401 Leveraging Personas to Craft Authentic and Compelling Scenarios

1:00 PM - 2:00 PM Wednesday, August 3

Scenario-based learning is a powerful method of learning experience design delivery, however it’s often difficult to know where to start. With a focus on ensuring we fit in all required learning content, it’s easy to find ourselves writing dry, predictable, or stilted scenarios that are noticeably unrealistic to the learners. This is where personas can help bring our narrative scenarios to life.

In this session you will learn about the various components of learner personas while dissecting several examples. You’ll learn how you can strategically use learner personas in the creation of branched narrative scenarios to create learning experiences that learners are receptive to and feel applies to them and their work. You’ll discover the elements of character personas and how you can use them to make scenarios come alive. We’ll discuss a number of character persona examples and how they play out in narrative design. You’ll come away with actionable steps for using learner and character personas to get started designing your own realistic learning scenarios.

Kristin Torrence

Learning Experience Designer


Kristin Torrence is a versatile learning experience designer who has designed learning solutions ranging from educational games, mobile applications, eLearning, instructor-led training, and virtual reality. She received a graduate degree in cognitive studies in education with a concentration in intelligent technologies from the Teacher's College of Columbia University. Kristin currently works as a learning experience designer for Talespin, a company that creates transformative XR (VR, AR, and MR) business solutions.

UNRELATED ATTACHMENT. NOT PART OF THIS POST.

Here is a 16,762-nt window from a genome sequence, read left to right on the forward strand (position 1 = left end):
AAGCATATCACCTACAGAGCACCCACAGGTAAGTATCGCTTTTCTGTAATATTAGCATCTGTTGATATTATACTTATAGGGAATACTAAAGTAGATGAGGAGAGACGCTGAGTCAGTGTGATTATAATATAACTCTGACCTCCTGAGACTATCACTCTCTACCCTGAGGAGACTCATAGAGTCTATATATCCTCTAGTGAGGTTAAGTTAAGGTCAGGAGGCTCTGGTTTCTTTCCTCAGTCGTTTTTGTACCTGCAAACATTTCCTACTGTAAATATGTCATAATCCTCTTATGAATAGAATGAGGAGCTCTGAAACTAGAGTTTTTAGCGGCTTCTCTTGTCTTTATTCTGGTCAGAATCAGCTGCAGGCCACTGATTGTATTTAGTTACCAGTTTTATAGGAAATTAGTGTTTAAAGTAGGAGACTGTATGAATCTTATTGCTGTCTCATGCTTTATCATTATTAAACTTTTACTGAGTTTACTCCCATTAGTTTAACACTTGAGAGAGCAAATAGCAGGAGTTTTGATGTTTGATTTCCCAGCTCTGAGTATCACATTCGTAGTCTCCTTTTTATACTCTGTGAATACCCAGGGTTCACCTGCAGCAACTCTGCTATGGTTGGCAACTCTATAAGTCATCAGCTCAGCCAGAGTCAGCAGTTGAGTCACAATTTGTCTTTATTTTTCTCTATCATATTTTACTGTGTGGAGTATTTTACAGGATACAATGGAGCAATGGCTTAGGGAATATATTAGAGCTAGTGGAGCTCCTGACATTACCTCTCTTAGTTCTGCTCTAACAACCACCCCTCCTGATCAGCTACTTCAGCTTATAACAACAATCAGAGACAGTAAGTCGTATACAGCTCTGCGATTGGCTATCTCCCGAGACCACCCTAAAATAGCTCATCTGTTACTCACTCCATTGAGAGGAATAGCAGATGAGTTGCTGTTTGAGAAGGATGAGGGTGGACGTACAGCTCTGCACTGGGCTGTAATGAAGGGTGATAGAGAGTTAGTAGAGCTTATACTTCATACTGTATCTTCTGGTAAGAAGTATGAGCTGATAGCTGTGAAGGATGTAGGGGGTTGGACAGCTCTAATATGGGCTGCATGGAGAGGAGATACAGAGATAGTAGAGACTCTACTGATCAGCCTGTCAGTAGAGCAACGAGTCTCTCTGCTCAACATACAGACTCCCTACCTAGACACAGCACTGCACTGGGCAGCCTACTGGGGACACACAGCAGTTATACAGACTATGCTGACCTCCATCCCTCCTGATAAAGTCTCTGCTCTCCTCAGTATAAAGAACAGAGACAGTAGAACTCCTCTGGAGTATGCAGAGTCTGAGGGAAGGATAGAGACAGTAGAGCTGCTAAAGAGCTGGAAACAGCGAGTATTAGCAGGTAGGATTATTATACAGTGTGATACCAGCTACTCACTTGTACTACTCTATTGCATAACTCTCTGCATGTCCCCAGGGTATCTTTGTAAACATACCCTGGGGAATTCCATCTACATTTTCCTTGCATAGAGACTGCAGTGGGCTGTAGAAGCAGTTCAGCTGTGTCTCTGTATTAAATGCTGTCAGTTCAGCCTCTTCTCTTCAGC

Rachael Mueller

Narrative Design Manager


Rachael Mueller is the narrative design manager at Talespin Reality Labs. She collaboratively guides the design of all interactive conversation training by drawing on her years of experience in the industry and graduate-level training in language, narrative, and human-computer interaction. Her past work in medical and therapeutic training has been funded by grants from the National Institutes of Health and National Institutes of Mental Health. Training outcomes based on her work have also been published in peer reviewed journals. She is grateful to have had the chance to collaborate with experts from academic and nonprofit institutions like Harvard Medical School, the University of Michigan, the Institute for Family Health, and the Education Development Center. Rachael is excited to continue creating engaging interactive training that facilitates soft skill mastery, lasting behavioral change, and remarkable real world outcomes.

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